If a machine is to be produced in series, the cost benefit of a microcontroller may outweigh the increased investment in programming. The capabilities of the cost-effective Simatic S7-1200 micro-PLC are impressively demonstrated in a plant for the production of sound attenuators.
Wammes Machinery GmbH of Wiebelsheim, Germany, specializes in sheet metal processing and manufactures products such as duct systems. With a minimum of space and investment, these machines enable efficient and economical air duct pro technik of Laudert, Germany, had provided the electrical engineering for other machines for Wammes and was tasked with the automation. “The machine builder wanted to get away from the no-name controls common among comparable systems. Although they are inexpensive, support is lacking and further adaptations are difficult,” says Andreas Setz, the project manager for HW-Elektrotechnik. “In contrast, Siemens offers products with high brand recognition and with high availability of spare parts and expert worldwide support.”
Costs remain an important criterion. HW-Elektrotechnik had already had a positive experience with the Simatic S7-1200 on a Wammes wrap-fold machine and had learned about the benefits of TIA Portal. But the sound attenuator machine presented the software developer with far more complex tasks, as became apparent in the course of the project. The programming effort for the Simatic S7-1200 and the digital signal module was higher than for the Simatic S7-300 or ET 200 as a distributed version. “But it was nevertheless less expensive for the customer in comparison, because it is only necessary to incur this expense once,” says Setz.
Mechanical design presents great challenges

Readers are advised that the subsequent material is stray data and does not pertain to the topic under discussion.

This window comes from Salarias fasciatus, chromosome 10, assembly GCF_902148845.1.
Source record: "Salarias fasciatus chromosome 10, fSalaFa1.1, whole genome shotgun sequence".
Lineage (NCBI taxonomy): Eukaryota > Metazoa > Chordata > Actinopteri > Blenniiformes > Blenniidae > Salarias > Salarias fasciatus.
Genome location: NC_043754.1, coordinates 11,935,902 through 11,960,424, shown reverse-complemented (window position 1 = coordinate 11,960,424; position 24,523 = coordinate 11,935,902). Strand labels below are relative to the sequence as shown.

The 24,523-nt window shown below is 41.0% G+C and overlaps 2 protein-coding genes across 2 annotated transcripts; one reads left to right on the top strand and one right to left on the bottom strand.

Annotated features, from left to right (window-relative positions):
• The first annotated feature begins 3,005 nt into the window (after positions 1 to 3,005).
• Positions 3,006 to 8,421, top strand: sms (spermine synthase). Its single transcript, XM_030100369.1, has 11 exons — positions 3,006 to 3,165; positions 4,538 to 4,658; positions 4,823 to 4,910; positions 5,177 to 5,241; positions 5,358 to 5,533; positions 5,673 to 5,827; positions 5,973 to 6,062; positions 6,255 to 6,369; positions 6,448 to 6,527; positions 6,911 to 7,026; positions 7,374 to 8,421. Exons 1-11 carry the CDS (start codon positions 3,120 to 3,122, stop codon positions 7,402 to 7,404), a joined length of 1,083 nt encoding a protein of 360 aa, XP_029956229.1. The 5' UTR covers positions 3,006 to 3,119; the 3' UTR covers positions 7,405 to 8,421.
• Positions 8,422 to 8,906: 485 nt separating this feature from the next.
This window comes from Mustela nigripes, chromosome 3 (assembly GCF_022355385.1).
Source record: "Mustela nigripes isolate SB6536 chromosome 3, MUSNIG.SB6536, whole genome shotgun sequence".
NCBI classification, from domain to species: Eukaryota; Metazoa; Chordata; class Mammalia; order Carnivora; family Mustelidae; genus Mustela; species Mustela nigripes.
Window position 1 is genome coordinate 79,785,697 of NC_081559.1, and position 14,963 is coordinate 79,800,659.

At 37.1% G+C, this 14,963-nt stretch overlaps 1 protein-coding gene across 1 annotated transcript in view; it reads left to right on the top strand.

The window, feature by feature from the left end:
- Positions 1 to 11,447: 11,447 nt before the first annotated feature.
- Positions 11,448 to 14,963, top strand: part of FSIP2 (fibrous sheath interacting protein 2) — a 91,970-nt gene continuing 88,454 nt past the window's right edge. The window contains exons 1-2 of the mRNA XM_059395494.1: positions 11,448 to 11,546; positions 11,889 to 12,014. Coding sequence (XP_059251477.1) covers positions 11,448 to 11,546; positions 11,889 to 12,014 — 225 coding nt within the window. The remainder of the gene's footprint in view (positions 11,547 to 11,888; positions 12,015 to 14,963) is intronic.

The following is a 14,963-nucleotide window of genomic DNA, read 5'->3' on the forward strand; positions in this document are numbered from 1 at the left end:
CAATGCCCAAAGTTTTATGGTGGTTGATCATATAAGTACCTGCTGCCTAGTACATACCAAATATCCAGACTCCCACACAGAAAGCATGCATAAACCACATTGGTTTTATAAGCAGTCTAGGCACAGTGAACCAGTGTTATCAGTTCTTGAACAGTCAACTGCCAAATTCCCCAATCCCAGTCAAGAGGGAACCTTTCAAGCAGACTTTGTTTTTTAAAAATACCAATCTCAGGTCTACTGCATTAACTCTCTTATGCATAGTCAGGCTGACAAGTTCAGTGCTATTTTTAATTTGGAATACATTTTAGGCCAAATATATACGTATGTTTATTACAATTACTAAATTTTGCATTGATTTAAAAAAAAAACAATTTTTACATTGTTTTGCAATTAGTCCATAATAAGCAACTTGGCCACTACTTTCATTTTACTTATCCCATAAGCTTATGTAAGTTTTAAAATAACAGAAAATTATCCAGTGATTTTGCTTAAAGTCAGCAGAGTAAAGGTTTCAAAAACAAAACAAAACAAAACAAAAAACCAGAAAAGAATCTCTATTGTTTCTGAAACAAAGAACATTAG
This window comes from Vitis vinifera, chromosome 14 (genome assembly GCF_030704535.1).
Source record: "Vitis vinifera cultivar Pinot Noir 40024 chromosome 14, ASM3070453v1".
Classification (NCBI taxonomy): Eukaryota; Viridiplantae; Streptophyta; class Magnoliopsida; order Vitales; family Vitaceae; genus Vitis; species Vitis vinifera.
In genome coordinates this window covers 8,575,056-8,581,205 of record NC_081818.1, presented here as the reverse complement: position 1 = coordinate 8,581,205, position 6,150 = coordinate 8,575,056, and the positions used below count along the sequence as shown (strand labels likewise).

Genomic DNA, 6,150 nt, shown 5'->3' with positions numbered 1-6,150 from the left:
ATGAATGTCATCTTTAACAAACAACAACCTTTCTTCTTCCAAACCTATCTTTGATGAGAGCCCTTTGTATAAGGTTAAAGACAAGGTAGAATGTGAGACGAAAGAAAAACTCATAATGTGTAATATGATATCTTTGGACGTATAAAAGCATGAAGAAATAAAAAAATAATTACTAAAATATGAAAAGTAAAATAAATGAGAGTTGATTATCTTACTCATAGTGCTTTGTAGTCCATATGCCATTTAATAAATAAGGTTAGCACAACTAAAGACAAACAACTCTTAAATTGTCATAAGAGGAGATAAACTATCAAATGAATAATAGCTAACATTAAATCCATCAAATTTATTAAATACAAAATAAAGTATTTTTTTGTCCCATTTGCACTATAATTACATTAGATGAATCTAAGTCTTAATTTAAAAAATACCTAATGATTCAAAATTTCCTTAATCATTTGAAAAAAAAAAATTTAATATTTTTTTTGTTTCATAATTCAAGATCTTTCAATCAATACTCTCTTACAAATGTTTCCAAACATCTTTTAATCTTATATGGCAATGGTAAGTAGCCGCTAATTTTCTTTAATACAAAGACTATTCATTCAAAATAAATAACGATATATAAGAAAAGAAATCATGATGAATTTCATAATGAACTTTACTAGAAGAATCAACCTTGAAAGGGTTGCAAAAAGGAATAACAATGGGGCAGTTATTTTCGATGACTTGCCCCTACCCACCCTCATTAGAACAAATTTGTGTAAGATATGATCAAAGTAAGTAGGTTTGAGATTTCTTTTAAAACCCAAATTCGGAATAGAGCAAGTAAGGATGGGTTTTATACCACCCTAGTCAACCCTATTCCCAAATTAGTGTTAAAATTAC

The specific requirements arise primarily from the mechanical design of the machine. The continuous metal sheet from the coil goes through a production line up to 6 m in length, depending on the configuration. Along this path, it first passes a punch unit, in which up to eight hydraulically driven punches machine the sheet with millimeter accuracy – to make it possible to attach braces in the duct at a later point, for example. This is followed by a cutting blade that is also hydraulically driven, and finally by a bending unit for each 90° angle. This sequence means that over the length of the machine during production of the first sound attenuator, it is necessary to take into account and in some cases process punching and bending orders of up to six subsequent articles.The Simatic HMI KTP600 Basic Panel allows up to 10 different work orders with a product quantity of up to 99 items with different profiles and side lengths to be stored in the processing memory. There are also different types of folds that require specific sheet offsets; these are stored with recipe names in the control system, password protected, and are selected by the operator for each work order with a plain-text designation
Sorting and selecting in less than a second
“After the start button is pressed, the control system must put all the information in the right order and organize it into up to 180 motion tasks, in addition to any additional commands for minimal virtual waste pieces,” says electrical engineer Marco Bauer, who created the software. “And for the motion tasks, it also needs to determine what must be done during production of the current item and what needs to be done with the next item.” The control system requires less than a second for all that, so there is practically no waiting time for the operator.The Simatic S7-1200 also assumes control of the hydraulic feed motor with inching and positioning operation, for which Bauer programmed a separate motion block. Thanks to the integrated high-speed counter, path detection was implemented using a standard rotary encoder without additional hardware, which in turn reduced costs. The operator can easily carry out the referencing using a corresponding menu, even if the rotary encoder needs to be replaced due to wear some time in the future.
Almost at full capacity
In this application, Bauer used almost the full capacity of the Simatic S7-1200, in terms of both storage space and computing time. The sound attenuator machine can thus be considered a prime example of what can be achieved with a powerful microcontroller. “In the implementation of the complex task, it was of great help that the SCL programming language was also released for the Simatic S7-1200,” adds the electrical engineer. Norman Michel, general manager at HW-Elektrotechnik, explains: “Now that we are familiar with it, we will certainly use the Simatic S7-1200 system again if it is suitable for the project and the solution needs to be cost-effective.